Boats, planes, no trains and automobiles

Feb 8, 2013 Mike and Marian on Safari
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We were picked up by the helicopter at Busanga Bush Camp and lifted up to wave a fond farewell to our new friends at ‘BBC’. After picking up some guests from Shumba we flipped over to the airstrip where we were met by Wilderness Air in a Cessna Caravan for the flight to Lusaka. This is quite a long flight – about an hour and half or so. This gave me the opportunity to reflect on all the game we had seen in the Plains, most memorable of which was:  African finfoot, Lichtenstein’s hartebeest, oribi, reedbuck, De Fassa waterbuck and a brown-hooded kingfisher that had caught a barbel or catfish and proceeded to smack it on the branch of the tree he was perched in until he was quite sure it was dead and ready to eat.

At the airport in Lusaka we were met by our road transfer guy called Michael.  We were very efficiently whisked through to the parking lot where we transferred our luggage into the vehicle and proceeded to wind our way into the Lusaka mid-morning traffic. The road transfer takes around two to two and a half hours. A large part of that is getting out of Lusaka. Typical big city traffic with usual gridlocks, traffic lights out and bumper bashings causing congestion that can make your blood boil, greeted us. Our driver was not one for sitting in traffic so he found some back roads, which I am not sure were actually roads, but they did the trick. It certainly was an adventure and beat sitting in the thick of it.

The road opens up and it is a wonderful opportunity to actually get to see the countryside. I love road-trips so this was great fun and we were able to get a feeling of the farming, the villages, the outlying areas and the culture of Zambia. As we were headed down to Chirundu, we had to descend from the high-lying grounds of Lusaka. This meant that we had to cross over the escarpment. A beautiful scenic drive and Michael knew the road so well. He slowed down at areas where he knew the road was bad or that there were corrugations or the like – even though there was no signage to alert drives to that fact.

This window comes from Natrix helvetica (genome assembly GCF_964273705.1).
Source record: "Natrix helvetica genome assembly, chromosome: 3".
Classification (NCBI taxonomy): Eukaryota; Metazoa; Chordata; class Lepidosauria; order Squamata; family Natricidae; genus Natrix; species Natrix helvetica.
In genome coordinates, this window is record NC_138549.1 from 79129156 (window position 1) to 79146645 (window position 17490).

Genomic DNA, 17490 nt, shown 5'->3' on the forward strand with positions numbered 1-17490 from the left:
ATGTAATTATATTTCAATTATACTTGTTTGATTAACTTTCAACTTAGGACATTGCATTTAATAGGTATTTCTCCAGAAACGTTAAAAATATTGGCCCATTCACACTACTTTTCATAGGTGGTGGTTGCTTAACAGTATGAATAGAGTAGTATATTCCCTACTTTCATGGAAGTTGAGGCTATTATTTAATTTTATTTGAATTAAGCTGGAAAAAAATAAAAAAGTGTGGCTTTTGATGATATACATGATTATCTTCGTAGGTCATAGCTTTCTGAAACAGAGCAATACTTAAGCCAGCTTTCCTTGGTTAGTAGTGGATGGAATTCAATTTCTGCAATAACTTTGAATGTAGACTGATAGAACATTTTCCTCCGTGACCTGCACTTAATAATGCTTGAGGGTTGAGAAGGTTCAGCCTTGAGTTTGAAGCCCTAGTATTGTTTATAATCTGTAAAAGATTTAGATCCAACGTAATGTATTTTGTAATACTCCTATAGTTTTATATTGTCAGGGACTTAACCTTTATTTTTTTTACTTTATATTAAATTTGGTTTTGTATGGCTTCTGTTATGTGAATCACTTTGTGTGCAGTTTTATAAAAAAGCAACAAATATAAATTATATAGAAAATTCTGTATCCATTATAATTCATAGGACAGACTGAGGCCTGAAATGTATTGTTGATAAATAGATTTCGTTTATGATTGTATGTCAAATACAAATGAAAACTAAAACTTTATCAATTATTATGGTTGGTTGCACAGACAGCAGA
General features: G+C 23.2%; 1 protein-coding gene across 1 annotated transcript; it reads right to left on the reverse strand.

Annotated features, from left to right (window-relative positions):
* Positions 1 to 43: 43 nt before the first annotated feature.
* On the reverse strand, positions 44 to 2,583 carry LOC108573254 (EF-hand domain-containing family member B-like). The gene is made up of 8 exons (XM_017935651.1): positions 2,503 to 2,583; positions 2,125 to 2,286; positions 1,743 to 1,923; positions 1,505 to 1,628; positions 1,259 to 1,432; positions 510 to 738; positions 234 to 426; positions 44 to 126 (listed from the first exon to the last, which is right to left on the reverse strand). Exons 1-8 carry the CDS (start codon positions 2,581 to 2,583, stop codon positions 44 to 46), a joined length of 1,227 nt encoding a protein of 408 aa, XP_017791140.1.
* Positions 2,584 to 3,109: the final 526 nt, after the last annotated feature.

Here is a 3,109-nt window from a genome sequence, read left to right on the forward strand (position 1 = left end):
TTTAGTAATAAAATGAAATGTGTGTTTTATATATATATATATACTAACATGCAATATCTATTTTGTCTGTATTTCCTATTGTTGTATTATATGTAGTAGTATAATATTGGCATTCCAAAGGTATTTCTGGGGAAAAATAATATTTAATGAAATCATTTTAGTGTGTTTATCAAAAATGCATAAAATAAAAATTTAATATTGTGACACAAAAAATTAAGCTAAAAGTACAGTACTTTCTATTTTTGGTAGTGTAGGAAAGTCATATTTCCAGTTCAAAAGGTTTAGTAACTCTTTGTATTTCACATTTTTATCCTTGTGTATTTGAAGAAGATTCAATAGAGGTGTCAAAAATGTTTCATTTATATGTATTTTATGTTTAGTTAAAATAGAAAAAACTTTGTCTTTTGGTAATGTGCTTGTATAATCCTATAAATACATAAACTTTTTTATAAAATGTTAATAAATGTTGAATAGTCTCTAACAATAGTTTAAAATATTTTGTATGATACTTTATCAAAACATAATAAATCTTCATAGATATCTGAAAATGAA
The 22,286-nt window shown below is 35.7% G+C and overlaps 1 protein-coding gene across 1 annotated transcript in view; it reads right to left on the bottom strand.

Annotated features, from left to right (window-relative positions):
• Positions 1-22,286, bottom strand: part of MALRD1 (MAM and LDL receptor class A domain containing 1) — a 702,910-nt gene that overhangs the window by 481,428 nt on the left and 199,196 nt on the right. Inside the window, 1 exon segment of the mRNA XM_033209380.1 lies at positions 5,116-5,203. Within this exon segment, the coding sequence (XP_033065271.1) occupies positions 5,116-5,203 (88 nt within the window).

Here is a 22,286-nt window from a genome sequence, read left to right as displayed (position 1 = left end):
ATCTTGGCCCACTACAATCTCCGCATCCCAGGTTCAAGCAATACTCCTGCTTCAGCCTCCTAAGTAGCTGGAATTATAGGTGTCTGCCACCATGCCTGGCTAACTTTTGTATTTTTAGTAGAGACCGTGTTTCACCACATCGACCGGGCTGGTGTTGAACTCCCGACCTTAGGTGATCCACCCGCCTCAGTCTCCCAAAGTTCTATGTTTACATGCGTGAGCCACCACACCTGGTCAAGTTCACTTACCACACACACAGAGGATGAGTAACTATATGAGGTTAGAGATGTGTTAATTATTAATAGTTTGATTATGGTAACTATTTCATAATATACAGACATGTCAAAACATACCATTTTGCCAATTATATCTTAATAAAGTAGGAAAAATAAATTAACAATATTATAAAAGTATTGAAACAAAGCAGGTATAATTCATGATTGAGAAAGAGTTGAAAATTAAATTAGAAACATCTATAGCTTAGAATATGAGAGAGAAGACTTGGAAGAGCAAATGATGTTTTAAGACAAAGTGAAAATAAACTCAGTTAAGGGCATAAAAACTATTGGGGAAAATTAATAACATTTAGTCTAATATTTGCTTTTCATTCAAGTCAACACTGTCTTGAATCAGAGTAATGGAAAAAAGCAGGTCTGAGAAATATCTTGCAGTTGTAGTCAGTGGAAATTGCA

We left Lusaka airport at 11 and arrived at Chirundu border post at quarter to 13:45. As I stepped out of the vehicle I felt as though the bad guy in a James Bond movie had punched me in the head and stomach. It was 45° C in the shade and coming out of an air-conditioned car into that heat was fierce. The Chirundu Border Post is one building for both Zambia and Zimbabwe. We were met by Avi from Tiger Safaris who helped us get through the process which was actually quite quick and easy. We said our good-bye’s to Michael and hopped into Avi’s car to Tiger Safaris (about five minutes away) which is where the launch site is for the boat transfer to Ruckomechi.

Just the effort of climbing into the boat in this heat was enough to sweat at least a litre. It was wonderful once the boat got going because the air cooled off the pools of sweat like a natural air-conditioner. You need to hold onto your hat for this ride, and you definitely need your hat because of the sun.

The river is wide and impressive but you have to know your way around it because there are secret sand-banks that can ground you at this time of the year when it is towards the end of the dry season and the river is relatively shallow. We passed the confluence where the mighty Kafue River joins the Zambezi River. That, we were told, is about half way to Ruckomechi. As we sped along we moved in pockets of air from suffocatingly hot to marginally cooler. We saw some game, but not too much. There were hippo and elephants and the occasional crocodile. Of course, the Zambezi does not have the “occasional crocodile” – there is a very impressive population of crocodile and they are big and hungry! No dangling of fingers or toes over the side to splash water to cool yourself down!  

We were met with ice-cold face cloths and a wonderful warm welcome smile from Abiott of Ruckomechi. After this we were sipping welcome drinks on the main deck area at Ruckomechi. What a trip!


First image by Dana Allen

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By Marian Myers

Mike and Marian Myers are living the bush-lovers dream! Follow the bushwhacker and his city girl through their news, views, videos and photos posted on their blog "Mike and Marian on Safari”.

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